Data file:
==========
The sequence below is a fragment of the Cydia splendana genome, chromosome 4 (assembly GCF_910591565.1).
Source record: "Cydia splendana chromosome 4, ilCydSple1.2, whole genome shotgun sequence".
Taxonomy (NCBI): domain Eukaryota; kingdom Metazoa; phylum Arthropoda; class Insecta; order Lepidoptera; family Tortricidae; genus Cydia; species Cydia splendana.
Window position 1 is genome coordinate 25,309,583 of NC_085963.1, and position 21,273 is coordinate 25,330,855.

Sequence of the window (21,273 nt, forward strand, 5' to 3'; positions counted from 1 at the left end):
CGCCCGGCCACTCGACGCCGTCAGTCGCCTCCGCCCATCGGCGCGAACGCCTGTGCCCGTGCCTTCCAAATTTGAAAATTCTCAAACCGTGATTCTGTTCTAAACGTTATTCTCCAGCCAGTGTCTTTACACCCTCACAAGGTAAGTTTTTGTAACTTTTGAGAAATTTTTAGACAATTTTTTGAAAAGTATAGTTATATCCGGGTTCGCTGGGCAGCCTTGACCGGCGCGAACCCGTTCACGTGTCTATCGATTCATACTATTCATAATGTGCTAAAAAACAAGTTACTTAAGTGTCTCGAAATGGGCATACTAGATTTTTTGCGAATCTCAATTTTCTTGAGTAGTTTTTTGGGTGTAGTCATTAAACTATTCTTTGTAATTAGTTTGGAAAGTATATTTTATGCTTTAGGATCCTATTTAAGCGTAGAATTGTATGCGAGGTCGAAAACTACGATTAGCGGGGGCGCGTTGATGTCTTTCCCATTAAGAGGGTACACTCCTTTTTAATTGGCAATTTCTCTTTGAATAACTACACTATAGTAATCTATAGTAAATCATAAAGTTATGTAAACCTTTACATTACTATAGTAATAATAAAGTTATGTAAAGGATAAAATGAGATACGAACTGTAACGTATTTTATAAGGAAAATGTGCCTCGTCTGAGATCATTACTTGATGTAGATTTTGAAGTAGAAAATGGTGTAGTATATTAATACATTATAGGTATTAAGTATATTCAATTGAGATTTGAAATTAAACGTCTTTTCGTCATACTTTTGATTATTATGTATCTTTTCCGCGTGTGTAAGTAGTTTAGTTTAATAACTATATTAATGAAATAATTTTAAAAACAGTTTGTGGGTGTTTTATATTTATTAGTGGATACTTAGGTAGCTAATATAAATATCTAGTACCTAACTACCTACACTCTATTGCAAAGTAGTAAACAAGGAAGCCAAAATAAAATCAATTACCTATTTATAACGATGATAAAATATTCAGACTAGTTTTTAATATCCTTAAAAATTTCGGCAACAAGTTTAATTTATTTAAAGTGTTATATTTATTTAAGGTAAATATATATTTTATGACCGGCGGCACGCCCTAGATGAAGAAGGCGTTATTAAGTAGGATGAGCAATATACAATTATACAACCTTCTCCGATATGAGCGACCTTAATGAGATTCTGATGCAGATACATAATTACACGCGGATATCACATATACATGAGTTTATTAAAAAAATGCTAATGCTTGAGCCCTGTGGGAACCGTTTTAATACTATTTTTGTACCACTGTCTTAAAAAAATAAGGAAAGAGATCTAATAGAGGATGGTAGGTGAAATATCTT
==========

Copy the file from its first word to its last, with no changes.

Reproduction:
The sequence below is a fragment of the Cydia splendana genome, chromosome 4 (assembly GCF_910591565.1).
Source record: "Cydia splendana chromosome 4, ilCydSple1.2, whole genome shotgun sequence".
Taxonomy (NCBI): domain Eukaryota; kingdom Metazoa; phylum Arthropoda; class Insecta; order Lepidoptera; family Tortricidae; genus Cydia; species Cydia splendana.
Window position 1 is genome coordinate 25,309,583 of NC_085963.1, and position 21,273 is coordinate 25,330,855.

Sequence of the window (21,273 nt, forward strand, 5' to 3'; positions counted from 1 at the left end):
CGCCCGGCCACTCGACGCCGTCAGTCGCCTCCGCCCATCGGCGCGAACGCCTGTGCCCGTGCCTTCCAAATTTGAAAATTCTCAAACCGTGATTCTGTTCTAAACGTTATTCTCCAGCCAGTGTCTTTACACCCTCACAAGGTAAGTTTTTGTAACTTTTGAGAAATTTTTAGACAATTTTTTGAAAAGTATAGTTATATCCGGGTTCGCTGGGCAGCCTTGACCGGCGCGAACCCGTTCACGTGTCTATCGATTCATACTATTCATAATGTGCTAAAAAACAAGTTACTTAAGTGTCTCGAAATGGGCATACTAGATTTTTTGCGAATCTCAATTTTCTTGAGTAGTTTTTTGGGTGTAGTCATTAAACTATTCTTTGTAATTAGTTTGGAAAGTATATTTTATGCTTTAGGATCCTATTTAAGCGTAGAATTGTATGCGAGGTCGAAAACTACGATTAGCGGGGGCGCGTTGATGTCTTTCCCATTAAGAGGGTACACTCCTTTTTAATTGGCAATTTCTCTTTGAATAACTACACTATAGTAATCTATAGTAAATCATAAAGTTATGTAAACCTTTACATTACTATAGTAATAATAAAGTTATGTAAAGGATAAAATGAGATACGAACTGTAACGTATTTTATAAGGAAAATGTGCCTCGTCTGAGATCATTACTTGATGTAGATTTTGAAGTAGAAAATGGTGTAGTATATTAATACATTATAGGTATTAAGTATATTCAATTGAGATTTGAAATTAAACGTCTTTTCGTCATACTTTTGATTATTATGTATCTTTTCCGCGTGTGTAAGTAGTTTAGTTTAATAACTATATTAATGAAATAATTTTAAAAACAGTTTGTGGGTGTTTTATATTTATTAGTGGATACTTAGGTAGCTAATATAAATATCTAGTACCTAACTACCTACACTCTATTGCAAAGTAGTAAACAAGGAAGCCAAAATAAAATCAATTACCTATTTATAACGATGATAAAATATTCAGACTAGTTTTTAATATCCTTAAAAATTTCGGCAACAAGTTTAATTTATTTAAAGTGTTATATTTATTTAAGGTAAATATATATTTTATGACCGGCGGCACGCCCTAGATGAAGAAGGCGTTATTAAGTAGGATGAGCAATATACAATTATACAACCTTCTCCGATATGAGCGACCTTAATGAGATTCTGATGCAGATACATAATTACACGCGGATATCACATATACATGAGTTTATTAAAAAAATGCTAATGCTTGAGCCCTGTGGGAACCGTTTTAATACTATTTTTGTACCACTGTCTTAAAAAAATAAGGAAAGAGATCTAATAGAGGATGGTAGGTGAAATATCTT